I really like your overview over both candidates’ plans for the future. I agree with you that both plans have flaws. We have no idea how Trump’s healthcare plan would look like and him repealing the ACA would bring up a lot of issues and questions, for example: What would happen to the people that are currently benefitting from the expansion of Medicare under the ACA? Would hospitals be allowed to turn people they don’t feel like treating (e.g. same sex couples) away?
    A lot of progress has been made with the ACA and even though it’s not flawless it’s definitely something that’s worth building upon instead of completely tearing it down. I guess my one sided argument answers your question pretty well. I really do think that Hillary’s plans are in America’s best interest and hope we will get to see the ACA live a little longer.

  5. Hi Seth,
    You did a great job of highlighting all the important policies of each candidate. I agree with what many people have said about Trump’s idea to revoke the ACA being risky. To answer your question, I think Clinton’s policy would be of America’s best interest because it carries out the goals of the ACA to provide more people with access to healthcare. Trump on the other hand wants to start from scratch without the ACA which may hurt some people.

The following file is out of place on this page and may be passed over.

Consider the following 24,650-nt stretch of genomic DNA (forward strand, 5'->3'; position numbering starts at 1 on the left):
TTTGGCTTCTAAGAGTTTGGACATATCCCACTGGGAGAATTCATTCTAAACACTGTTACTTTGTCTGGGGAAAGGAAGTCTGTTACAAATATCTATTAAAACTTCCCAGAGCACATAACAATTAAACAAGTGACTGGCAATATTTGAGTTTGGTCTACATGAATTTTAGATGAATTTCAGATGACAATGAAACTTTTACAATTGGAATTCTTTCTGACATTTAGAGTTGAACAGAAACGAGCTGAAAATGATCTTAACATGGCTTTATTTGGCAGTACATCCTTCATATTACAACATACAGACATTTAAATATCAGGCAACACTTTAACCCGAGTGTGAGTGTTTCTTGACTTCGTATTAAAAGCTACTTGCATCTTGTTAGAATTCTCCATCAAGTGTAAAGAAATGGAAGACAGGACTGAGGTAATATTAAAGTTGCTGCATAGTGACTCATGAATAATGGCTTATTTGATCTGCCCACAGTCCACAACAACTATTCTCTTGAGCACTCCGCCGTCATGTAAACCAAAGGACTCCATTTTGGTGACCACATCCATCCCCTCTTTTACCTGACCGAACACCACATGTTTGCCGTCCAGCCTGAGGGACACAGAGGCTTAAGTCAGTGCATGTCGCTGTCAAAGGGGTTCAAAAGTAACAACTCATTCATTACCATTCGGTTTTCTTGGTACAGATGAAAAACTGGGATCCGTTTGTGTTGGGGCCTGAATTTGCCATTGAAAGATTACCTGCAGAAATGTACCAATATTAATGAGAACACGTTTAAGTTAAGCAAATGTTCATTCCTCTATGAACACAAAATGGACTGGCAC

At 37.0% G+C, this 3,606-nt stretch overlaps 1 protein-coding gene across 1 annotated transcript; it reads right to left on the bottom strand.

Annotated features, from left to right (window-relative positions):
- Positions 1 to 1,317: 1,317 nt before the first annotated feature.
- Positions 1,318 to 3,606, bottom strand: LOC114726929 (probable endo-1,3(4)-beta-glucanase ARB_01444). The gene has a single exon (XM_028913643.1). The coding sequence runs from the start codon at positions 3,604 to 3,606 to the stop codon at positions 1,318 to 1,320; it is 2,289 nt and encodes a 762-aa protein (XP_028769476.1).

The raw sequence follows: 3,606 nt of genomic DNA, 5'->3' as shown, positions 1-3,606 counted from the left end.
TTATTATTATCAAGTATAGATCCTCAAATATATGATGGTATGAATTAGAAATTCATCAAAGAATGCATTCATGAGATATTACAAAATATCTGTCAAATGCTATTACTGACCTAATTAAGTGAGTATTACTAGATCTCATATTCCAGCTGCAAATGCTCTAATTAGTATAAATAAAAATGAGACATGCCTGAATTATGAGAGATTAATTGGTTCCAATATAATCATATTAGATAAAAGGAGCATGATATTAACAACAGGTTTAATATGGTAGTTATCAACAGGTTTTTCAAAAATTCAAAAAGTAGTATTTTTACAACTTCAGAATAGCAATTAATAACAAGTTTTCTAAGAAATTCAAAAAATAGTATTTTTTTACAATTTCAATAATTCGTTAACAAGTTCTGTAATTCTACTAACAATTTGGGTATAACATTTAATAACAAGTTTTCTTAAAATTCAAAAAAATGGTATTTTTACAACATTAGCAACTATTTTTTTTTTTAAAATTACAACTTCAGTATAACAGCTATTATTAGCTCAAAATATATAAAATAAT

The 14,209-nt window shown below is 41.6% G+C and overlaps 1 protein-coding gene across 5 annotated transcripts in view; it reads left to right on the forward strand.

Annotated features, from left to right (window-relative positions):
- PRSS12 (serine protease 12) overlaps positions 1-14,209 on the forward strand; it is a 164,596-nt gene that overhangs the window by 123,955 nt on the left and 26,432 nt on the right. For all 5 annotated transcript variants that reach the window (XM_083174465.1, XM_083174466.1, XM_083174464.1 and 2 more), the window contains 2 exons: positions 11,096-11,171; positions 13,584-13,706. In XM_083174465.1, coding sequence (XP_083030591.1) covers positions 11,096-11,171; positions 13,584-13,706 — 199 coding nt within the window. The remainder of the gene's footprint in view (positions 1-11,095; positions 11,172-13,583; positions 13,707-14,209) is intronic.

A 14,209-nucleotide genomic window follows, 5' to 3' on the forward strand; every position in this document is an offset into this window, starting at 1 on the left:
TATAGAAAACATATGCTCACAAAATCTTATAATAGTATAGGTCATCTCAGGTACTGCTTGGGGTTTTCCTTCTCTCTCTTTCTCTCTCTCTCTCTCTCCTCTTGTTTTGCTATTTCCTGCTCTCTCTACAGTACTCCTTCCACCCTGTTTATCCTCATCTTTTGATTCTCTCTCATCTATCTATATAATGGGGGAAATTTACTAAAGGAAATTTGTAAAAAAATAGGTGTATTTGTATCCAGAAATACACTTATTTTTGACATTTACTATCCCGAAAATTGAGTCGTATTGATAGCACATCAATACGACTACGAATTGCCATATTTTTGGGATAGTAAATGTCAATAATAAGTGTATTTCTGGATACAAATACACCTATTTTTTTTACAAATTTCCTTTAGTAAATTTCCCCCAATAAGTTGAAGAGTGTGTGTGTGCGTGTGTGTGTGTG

6. Hi Seth,
    I agree with you that both Clinton’s and Trump’s plans have bad parts to them, however there are good parts to both of them as well. I agree with Clinton’s plan to maintain the ACA, too much work has gone into that plan for it to just be scraped over night. There are flaws in it, but those can be fixed with time. I like that Trump is looking to allow insurance plan sales over state lines, I think that could be very beneficial to those looking to buy insurance.